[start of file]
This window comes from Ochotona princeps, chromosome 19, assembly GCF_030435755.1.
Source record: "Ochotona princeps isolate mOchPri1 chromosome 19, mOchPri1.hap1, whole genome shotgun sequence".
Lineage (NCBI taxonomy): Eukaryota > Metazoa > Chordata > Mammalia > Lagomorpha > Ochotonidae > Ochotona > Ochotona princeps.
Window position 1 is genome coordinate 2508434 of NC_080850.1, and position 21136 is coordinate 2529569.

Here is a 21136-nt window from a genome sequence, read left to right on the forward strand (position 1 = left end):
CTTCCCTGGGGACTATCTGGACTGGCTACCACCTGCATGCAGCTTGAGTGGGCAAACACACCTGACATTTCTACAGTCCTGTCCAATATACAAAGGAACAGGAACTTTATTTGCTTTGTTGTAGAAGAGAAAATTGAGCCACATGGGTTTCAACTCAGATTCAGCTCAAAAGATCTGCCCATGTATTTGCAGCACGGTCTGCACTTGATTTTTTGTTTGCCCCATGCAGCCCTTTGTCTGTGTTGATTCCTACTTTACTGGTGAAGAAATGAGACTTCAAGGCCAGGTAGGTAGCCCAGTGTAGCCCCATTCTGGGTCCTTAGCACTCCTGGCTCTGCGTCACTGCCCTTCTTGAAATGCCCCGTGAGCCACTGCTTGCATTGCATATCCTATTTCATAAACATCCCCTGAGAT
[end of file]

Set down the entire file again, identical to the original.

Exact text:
This window comes from Ochotona princeps, chromosome 19, assembly GCF_030435755.1.
Source record: "Ochotona princeps isolate mOchPri1 chromosome 19, mOchPri1.hap1, whole genome shotgun sequence".
Lineage (NCBI taxonomy): Eukaryota > Metazoa > Chordata > Mammalia > Lagomorpha > Ochotonidae > Ochotona > Ochotona princeps.
Window position 1 is genome coordinate 2508434 of NC_080850.1, and position 21136 is coordinate 2529569.

Here is a 21136-nt window from a genome sequence, read left to right on the forward strand (position 1 = left end):
CTTCCCTGGGGACTATCTGGACTGGCTACCACCTGCATGCAGCTTGAGTGGGCAAACACACCTGACATTTCTACAGTCCTGTCCAATATACAAAGGAACAGGAACTTTATTTGCTTTGTTGTAGAAGAGAAAATTGAGCCACATGGGTTTCAACTCAGATTCAGCTCAAAAGATCTGCCCATGTATTTGCAGCACGGTCTGCACTTGATTTTTTGTTTGCCCCATGCAGCCCTTTGTCTGTGTTGATTCCTACTTTACTGGTGAAGAAATGAGACTTCAAGGCCAGGTAGGTAGCCCAGTGTAGCCCCATTCTGGGTCCTTAGCACTCCTGGCTCTGCGTCACTGCCCTTCTTGAAATGCCCCGTGAGCCACTGCTTGCATTGCATATCCTATTTCATAAACATCCCCTGAGAT